ISF congress post 6: Secure change by changing security

Secure change by changing security; how to express security value to boards so they make it part of their change strategies

Presentation by Jamie Rees from Government of New Brunswick Canada

The process they followed is outlines below, along with some thoughts for what you can do to make use of this process;

Define;

  • The Challenge – For them this was around multiple boards and ensuring the CISO has access to all of these
  • The executive office – CISO – Managed to get the CISO onto all the boards (health authorities, transport, education etc.)
  • For you – define your challenges in your business – not ensure board representation? Politics? Lack of budget?

Prepare;

  • What do we want to tell the the board?
  • How do we get ready to tell them?
  • They created roadshows, had one on one discussions, practiced a lot – eve practicing in the actual rooms they would present in, made point to appear very professional.
    • Also created hand outs, collaboration sites, follow on messaging, got involved in local security events to raise profile, research online and magazines – be prepared for surprise questions.  They even published an actual book of their architecture.
    • Everything they do is now vetted through the execs, no surprises on either side.  Security now has a dedicated security architecture slide on the government strategy and EA roadmap.
    • Utilised SOMIA – Strategy, Objective, Measure, Initiative, Action plans

Engage;

  • What do they want to hear?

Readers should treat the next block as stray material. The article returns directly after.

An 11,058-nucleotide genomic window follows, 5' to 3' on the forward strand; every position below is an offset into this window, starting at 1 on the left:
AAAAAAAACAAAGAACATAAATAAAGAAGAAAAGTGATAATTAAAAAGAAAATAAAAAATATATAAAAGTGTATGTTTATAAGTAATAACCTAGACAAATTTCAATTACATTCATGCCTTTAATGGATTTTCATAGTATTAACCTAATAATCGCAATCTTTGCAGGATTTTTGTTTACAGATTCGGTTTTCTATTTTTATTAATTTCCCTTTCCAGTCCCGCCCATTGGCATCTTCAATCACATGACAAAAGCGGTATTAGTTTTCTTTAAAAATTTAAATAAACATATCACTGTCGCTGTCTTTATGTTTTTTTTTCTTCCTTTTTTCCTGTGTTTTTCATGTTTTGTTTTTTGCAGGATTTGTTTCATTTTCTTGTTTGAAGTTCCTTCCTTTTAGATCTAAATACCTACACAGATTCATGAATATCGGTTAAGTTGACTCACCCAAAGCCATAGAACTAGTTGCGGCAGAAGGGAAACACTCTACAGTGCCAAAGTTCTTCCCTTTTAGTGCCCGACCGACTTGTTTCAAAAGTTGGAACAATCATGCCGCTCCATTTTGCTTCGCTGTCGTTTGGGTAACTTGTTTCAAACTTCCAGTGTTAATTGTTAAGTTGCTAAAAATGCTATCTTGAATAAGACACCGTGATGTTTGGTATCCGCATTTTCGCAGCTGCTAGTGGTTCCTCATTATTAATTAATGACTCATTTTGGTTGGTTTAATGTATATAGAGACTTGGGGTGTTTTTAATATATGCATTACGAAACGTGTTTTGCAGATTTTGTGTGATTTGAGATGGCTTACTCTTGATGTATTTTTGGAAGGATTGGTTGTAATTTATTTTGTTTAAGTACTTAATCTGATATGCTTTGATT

• Aligning what we want to say with what they want to hear!
  • They formalised the relationship between the risk and the outcome – link key operational items to the outcomes the board expect, this included results of threat and risk assessments, public body (ISF) health check results, number of outstanding security exceptions
  • The primary message is “risk exists and it threatens your expected outcomes in this way”
  • Bring Solutions!
    • The second message needs to be “if you are uncomfortable with the potential impacts on your outcomes, we have some solutions for reducing them”

Review;

  • What have we learned?
  • Welcome the regular 5-10 minutes on the board agenda over the 1 hour irregular meetings – this helps you become one of them, and keeps your issues at the top of their minds.
  • If they start talking amongst themselves – don’t interrupt, let them generate their understanding organically.  It is their meeting, not yours, don’t try to ‘get them back on track’

 

This all aligns with the ISF framework for board engagement;

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In addition, the below is very worthwhile extra reading on this topic

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https://www.isflive.org/docs/DOC-6311

You may need an ISF account to access this document.

This is valid information, and in line with other discussions on this topic.  The main message is that we need to understand the key issues and concerns of our board.  We then must translate security issues into language they understand and then relate these back to how they will impact the key concerns of the board.

K

RSA Conference Europe 2012 – Hacking Senior Management..

Hacking Senior Management – Selling Security to the Board

Brian Honan – CEO, BH Consulting

Security events are now very much mainstream news, consider stories about Anonymous, Sony (PlayStation network), Citibank, IMF, RSA etc..

Hacking / cracking has evolved from the early days of wanting to understand and make things better through wanting personal fame / recognition to wanting personal / organisational gain (criminals) , National interests (spies) and ‘hactivism’.  The threats have evolved to become a lot more serious.